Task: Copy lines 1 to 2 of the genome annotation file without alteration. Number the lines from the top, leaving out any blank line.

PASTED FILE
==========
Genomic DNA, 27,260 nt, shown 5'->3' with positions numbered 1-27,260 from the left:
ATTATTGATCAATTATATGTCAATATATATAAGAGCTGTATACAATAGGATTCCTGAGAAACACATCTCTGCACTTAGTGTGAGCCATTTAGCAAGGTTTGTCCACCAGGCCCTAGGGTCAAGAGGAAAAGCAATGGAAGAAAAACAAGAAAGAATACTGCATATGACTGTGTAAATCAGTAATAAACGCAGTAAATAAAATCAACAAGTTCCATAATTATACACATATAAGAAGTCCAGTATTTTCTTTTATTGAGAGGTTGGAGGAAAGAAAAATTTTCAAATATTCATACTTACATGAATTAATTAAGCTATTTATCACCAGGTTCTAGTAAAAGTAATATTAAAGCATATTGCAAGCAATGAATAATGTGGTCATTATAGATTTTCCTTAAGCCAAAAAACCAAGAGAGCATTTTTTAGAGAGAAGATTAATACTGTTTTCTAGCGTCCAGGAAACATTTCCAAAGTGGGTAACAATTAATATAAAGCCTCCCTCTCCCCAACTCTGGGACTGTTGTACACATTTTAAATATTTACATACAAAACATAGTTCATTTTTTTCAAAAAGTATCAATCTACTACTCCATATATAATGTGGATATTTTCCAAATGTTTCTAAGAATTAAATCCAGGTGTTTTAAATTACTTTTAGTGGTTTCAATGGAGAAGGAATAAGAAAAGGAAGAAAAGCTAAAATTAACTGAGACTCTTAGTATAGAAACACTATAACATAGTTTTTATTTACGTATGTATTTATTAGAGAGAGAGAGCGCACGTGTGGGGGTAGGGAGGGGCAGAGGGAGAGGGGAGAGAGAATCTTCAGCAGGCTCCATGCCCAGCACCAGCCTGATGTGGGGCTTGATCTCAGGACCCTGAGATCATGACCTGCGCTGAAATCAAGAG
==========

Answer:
Genomic DNA, 27,260 nt, shown 5'->3' with positions numbered 1-27,260 from the left:
ATTATTGATCAATTATATGTCAATATATATAAGAGCTGTATACAATAGGATTCCTGAGAAACACATCTCTGCACTTAGTGTGAGCCATTTAGCAAGGTTTGTCCACCAGGCCCTAGGGTCAAGAGGAAAAGCAATGGAAGAAAAACAAGAAAGAATACTGCATATGACTGTGTAAATCAGTAATAAACGCAGTAAATAAAATCAACAAGTTCCATAATTATACACATATAAGAAGTCCAGTATTTTCTTTTATTGAGAGGTTGGAGGAAAGAAAAATTTTCAAATATTCATACTTACATGAATTAATTAAGCTATTTATCACCAGGTTCTAGTAAAAGTAATATTAAAGCATATTGCAAGCAATGAATAATGTGGTCATTATAGATTTTCCTTAAGCCAAAAAACCAAGAGAGCATTTTTTAGAGAGAAGATTAATACTGTTTTCTAGCGTCCAGGAAACATTTCCAAAGTGGGTAACAATTAATATAAAGCCTCCCTCTCCCCAACTCTGGGACTGTTGTACACATTTTAAATATTTACATACAAAACATAGTTCATTTTTTTCAAAAAGTATCAATCTACTACTCCATATATAATGTGGATATTTTCCAAATGTTTCTAAGAATTAAATCCAGGTGTTTTAAATTACTTTTAGTGGTTTCAATGGAGAAGGAATAAGAAAAGGAAGAAAAGCTAAAATTAACTGAGACTCTTAGTATAGAAACACTATAACATAGTTTTTATTTACGTATGTATTTATTAGAGAGAGAGAGCGCACGTGTGGGGGTAGGGAGGGGCAGAGGGAGAGGGGAGAGAGAATCTTCAGCAGGCTCCATGCCCAGCACCAGCCTGATGTGGGGCTTGATCTCAGGACCCTGAGATCATGACCTGCGCTGAAATCAAGAG